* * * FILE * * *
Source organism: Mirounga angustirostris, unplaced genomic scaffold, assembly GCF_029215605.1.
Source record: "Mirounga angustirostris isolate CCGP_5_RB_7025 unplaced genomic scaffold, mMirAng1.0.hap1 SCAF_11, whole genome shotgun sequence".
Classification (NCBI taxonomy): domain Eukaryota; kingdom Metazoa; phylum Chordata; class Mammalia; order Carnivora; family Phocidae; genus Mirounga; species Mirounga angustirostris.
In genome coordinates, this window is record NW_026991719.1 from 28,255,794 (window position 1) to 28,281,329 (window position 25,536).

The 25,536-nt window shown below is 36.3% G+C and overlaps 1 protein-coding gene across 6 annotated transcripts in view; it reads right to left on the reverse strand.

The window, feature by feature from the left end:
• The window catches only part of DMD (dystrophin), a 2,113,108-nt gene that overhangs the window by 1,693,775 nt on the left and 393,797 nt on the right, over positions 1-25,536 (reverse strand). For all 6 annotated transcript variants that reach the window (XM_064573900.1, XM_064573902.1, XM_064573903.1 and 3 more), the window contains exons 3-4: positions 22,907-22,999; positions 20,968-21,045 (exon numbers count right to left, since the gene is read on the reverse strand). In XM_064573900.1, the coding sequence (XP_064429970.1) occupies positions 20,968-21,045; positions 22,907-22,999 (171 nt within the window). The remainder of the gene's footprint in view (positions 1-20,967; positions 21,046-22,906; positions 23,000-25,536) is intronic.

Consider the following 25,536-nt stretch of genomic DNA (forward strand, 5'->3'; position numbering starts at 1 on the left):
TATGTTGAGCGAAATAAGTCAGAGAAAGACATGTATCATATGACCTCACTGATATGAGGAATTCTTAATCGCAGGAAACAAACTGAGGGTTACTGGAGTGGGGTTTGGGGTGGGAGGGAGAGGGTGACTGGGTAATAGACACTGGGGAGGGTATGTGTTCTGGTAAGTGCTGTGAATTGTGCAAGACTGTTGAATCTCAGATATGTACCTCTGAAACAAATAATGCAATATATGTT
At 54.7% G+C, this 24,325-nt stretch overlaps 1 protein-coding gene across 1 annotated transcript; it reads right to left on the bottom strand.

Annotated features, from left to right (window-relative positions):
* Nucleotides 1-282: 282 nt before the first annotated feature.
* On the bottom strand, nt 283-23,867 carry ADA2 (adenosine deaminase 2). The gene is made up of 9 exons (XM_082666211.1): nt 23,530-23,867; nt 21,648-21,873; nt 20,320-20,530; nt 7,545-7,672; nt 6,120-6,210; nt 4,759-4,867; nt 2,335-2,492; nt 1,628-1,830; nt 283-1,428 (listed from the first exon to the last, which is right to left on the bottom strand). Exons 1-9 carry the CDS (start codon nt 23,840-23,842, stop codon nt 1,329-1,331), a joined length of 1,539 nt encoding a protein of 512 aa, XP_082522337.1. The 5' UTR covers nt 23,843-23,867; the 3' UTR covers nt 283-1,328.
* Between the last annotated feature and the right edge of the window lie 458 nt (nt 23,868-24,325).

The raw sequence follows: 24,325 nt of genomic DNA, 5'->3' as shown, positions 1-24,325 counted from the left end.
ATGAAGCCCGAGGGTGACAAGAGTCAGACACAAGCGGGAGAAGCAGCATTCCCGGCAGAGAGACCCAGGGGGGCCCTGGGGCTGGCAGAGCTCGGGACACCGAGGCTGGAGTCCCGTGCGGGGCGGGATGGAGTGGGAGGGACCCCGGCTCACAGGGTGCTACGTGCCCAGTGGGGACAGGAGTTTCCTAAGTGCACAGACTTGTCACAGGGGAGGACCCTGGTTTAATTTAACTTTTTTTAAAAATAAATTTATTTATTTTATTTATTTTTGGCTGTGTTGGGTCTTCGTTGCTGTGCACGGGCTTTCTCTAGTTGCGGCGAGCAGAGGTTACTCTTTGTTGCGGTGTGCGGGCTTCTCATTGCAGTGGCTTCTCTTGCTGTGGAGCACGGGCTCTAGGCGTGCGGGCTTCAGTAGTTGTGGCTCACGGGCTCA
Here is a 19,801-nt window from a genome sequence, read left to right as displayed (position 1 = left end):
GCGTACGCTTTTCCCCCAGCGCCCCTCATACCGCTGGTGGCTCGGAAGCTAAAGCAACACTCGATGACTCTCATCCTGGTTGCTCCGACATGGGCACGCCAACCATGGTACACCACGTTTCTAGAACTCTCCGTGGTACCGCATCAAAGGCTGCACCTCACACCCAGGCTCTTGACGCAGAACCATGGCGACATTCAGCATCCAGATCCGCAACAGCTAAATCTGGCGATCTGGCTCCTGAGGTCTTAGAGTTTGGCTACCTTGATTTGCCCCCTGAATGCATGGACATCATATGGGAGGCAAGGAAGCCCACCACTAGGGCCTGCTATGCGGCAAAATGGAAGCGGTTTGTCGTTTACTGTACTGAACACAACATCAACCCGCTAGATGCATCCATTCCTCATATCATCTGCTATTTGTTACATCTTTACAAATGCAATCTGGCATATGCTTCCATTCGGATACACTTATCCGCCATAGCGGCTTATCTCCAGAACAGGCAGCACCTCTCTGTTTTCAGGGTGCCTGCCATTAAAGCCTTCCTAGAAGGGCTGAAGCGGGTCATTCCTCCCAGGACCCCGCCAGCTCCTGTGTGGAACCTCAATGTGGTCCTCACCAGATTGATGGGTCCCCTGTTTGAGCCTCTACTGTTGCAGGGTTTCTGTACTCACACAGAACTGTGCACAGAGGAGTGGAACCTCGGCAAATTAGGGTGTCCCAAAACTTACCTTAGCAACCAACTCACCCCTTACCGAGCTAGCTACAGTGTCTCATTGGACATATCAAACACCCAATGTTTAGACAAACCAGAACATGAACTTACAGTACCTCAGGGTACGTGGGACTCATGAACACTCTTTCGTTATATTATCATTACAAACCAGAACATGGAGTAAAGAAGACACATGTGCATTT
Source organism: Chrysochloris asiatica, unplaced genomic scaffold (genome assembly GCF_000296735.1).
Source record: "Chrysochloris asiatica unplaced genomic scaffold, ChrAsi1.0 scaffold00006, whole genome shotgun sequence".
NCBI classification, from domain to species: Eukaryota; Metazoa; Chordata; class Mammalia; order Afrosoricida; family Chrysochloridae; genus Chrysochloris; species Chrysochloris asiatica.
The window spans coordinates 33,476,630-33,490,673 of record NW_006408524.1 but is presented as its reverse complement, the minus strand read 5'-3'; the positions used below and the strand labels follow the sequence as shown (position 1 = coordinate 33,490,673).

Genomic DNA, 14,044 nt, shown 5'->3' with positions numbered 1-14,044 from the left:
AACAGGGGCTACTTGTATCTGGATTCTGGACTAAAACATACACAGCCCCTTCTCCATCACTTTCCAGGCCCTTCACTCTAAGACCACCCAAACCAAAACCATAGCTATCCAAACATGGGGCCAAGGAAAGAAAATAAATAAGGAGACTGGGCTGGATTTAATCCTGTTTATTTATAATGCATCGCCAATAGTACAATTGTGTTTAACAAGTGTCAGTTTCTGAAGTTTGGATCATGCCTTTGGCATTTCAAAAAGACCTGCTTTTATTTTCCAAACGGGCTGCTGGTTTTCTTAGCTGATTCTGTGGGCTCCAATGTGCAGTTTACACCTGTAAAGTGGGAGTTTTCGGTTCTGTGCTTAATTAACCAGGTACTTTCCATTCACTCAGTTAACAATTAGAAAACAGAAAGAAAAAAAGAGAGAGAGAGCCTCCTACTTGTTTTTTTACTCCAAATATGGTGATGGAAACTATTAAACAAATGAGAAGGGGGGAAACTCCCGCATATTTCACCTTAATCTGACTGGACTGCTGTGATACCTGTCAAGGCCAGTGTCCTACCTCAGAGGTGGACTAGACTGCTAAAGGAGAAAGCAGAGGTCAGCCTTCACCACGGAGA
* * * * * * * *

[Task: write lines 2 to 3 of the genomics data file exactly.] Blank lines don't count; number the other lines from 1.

Source record: "Mirounga angustirostris isolate CCGP_5_RB_7025 unplaced genomic scaffold, mMirAng1.0.hap1 SCAF_11, whole genome shotgun sequence".
Classification (NCBI taxonomy): domain Eukaryota; kingdom Metazoa; phylum Chordata; class Mammalia; order Carnivora; family Phocidae; genus Mirounga; species Mirounga angustirostris.